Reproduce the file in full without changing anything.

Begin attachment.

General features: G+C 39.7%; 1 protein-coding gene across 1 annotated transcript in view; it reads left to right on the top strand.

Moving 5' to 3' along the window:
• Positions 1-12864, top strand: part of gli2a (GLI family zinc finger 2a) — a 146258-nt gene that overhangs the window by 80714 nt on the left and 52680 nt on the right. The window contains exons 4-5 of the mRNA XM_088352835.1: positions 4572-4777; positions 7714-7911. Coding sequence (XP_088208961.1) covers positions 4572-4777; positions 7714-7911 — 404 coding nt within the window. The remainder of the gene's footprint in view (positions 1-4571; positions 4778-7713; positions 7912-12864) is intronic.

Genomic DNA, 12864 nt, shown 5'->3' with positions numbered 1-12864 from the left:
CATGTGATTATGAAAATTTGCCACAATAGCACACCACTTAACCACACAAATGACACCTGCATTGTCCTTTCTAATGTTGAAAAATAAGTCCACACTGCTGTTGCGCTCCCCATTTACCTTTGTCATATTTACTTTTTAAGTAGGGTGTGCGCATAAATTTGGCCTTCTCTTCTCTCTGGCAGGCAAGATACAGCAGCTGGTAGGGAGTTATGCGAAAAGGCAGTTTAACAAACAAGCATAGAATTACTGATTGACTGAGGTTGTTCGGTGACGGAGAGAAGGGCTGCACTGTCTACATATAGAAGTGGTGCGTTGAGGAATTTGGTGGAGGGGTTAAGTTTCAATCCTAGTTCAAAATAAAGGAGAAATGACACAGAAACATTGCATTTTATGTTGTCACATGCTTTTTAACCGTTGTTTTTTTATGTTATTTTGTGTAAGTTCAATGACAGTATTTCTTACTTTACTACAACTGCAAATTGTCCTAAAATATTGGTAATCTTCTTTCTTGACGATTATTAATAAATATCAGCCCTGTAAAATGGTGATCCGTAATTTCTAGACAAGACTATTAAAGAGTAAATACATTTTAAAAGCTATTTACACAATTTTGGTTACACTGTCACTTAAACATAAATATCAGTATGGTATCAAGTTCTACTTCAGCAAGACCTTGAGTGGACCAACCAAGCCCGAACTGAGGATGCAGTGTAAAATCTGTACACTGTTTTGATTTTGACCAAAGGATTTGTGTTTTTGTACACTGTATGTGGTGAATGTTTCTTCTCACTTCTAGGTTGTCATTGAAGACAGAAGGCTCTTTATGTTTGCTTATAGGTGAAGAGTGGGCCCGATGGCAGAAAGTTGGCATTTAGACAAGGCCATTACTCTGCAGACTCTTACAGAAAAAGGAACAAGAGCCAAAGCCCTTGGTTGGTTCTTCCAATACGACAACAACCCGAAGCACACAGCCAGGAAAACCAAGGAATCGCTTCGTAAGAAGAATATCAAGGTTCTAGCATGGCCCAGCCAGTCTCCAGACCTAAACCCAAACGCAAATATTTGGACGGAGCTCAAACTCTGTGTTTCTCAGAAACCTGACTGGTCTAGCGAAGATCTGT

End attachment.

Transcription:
General features: G+C 39.7%; 1 protein-coding gene across 1 annotated transcript in view; it reads left to right on the top strand.

Moving 5' to 3' along the window:
• Positions 1-12864, top strand: part of gli2a (GLI family zinc finger 2a) — a 146258-nt gene that overhangs the window by 80714 nt on the left and 52680 nt on the right. The window contains exons 4-5 of the mRNA XM_088352835.1: positions 4572-4777; positions 7714-7911. Coding sequence (XP_088208961.1) covers positions 4572-4777; positions 7714-7911 — 404 coding nt within the window. The remainder of the gene's footprint in view (positions 1-4571; positions 4778-7713; positions 7912-12864) is intronic.

Genomic DNA, 12864 nt, shown 5'->3' with positions numbered 1-12864 from the left:
CATGTGATTATGAAAATTTGCCACAATAGCACACCACTTAACCACACAAATGACACCTGCATTGTCCTTTCTAATGTTGAAAAATAAGTCCACACTGCTGTTGCGCTCCCCATTTACCTTTGTCATATTTACTTTTTAAGTAGGGTGTGCGCATAAATTTGGCCTTCTCTTCTCTCTGGCAGGCAAGATACAGCAGCTGGTAGGGAGTTATGCGAAAAGGCAGTTTAACAAACAAGCATAGAATTACTGATTGACTGAGGTTGTTCGGTGACGGAGAGAAGGGCTGCACTGTCTACATATAGAAGTGGTGCGTTGAGGAATTTGGTGGAGGGGTTAAGTTTCAATCCTAGTTCAAAATAAAGGAGAAATGACACAGAAACATTGCATTTTATGTTGTCACATGCTTTTTAACCGTTGTTTTTTTATGTTATTTTGTGTAAGTTCAATGACAGTATTTCTTACTTTACTACAACTGCAAATTGTCCTAAAATATTGGTAATCTTCTTTCTTGACGATTATTAATAAATATCAGCCCTGTAAAATGGTGATCCGTAATTTCTAGACAAGACTATTAAAGAGTAAATACATTTTAAAAGCTATTTACACAATTTTGGTTACACTGTCACTTAAACATAAATATCAGTATGGTATCAAGTTCTACTTCAGCAAGACCTTGAGTGGACCAACCAAGCCCGAACTGAGGATGCAGTGTAAAATCTGTACACTGTTTTGATTTTGACCAAAGGATTTGTGTTTTTGTACACTGTATGTGGTGAATGTTTCTTCTCACTTCTAGGTTGTCATTGAAGACAGAAGGCTCTTTATGTTTGCTTATAGGTGAAGAGTGGGCCCGATGGCAGAAAGTTGGCATTTAGACAAGGCCATTACTCTGCAGACTCTTACAGAAAAAGGAACAAGAGCCAAAGCCCTTGGTTGGTTCTTCCAATACGACAACAACCCGAAGCACACAGCCAGGAAAACCAAGGAATCGCTTCGTAAGAAGAATATCAAGGTTCTAGCATGGCCCAGCCAGTCTCCAGACCTAAACCCAAACGCAAATATTTGGACGGAGCTCAAACTCTGTGTTTCTCAGAAACCTGACTGGTCTAGCGAAGATCTGT